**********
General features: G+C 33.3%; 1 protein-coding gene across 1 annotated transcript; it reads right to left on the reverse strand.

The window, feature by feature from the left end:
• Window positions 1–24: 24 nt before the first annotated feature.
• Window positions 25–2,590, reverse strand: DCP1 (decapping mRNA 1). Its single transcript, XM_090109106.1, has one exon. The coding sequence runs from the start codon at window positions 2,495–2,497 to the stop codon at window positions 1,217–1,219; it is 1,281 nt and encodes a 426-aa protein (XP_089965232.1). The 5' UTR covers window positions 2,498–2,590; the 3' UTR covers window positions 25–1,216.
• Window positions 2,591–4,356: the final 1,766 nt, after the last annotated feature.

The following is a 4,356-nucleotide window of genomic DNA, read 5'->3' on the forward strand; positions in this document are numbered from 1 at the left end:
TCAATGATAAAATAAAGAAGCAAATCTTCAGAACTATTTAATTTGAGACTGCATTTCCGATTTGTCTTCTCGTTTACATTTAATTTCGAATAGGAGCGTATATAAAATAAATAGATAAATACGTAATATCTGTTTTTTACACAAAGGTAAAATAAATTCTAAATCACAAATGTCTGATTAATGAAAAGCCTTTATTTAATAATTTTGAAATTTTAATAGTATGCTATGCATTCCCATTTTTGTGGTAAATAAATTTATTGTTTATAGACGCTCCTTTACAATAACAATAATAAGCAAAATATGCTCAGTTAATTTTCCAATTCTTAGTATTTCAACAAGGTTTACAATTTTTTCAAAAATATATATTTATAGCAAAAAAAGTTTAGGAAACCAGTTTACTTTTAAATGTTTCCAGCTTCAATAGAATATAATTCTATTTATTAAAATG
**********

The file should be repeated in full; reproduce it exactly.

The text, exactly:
General features: G+C 33.3%; 1 protein-coding gene across 1 annotated transcript; it reads right to left on the reverse strand.

The window, feature by feature from the left end:
• Window positions 1–24: 24 nt before the first annotated feature.
• Window positions 25–2,590, reverse strand: DCP1 (decapping mRNA 1). Its single transcript, XM_090109106.1, has one exon. The coding sequence runs from the start codon at window positions 2,495–2,497 to the stop codon at window positions 1,217–1,219; it is 1,281 nt and encodes a 426-aa protein (XP_089965232.1). The 5' UTR covers window positions 2,498–2,590; the 3' UTR covers window positions 25–1,216.
• Window positions 2,591–4,356: the final 1,766 nt, after the last annotated feature.

The following is a 4,356-nucleotide window of genomic DNA, read 5'->3' on the forward strand; positions in this document are numbered from 1 at the left end:
TCAATGATAAAATAAAGAAGCAAATCTTCAGAACTATTTAATTTGAGACTGCATTTCCGATTTGTCTTCTCGTTTACATTTAATTTCGAATAGGAGCGTATATAAAATAAATAGATAAATACGTAATATCTGTTTTTTACACAAAGGTAAAATAAATTCTAAATCACAAATGTCTGATTAATGAAAAGCCTTTATTTAATAATTTTGAAATTTTAATAGTATGCTATGCATTCCCATTTTTGTGGTAAATAAATTTATTGTTTATAGACGCTCCTTTACAATAACAATAATAAGCAAAATATGCTCAGTTAATTTTCCAATTCTTAGTATTTCAACAAGGTTTACAATTTTTTCAAAAATATATATTTATAGCAAAAAAAGTTTAGGAAACCAGTTTACTTTTAAATGTTTCCAGCTTCAATAGAATATAATTCTATTTATTAAAATG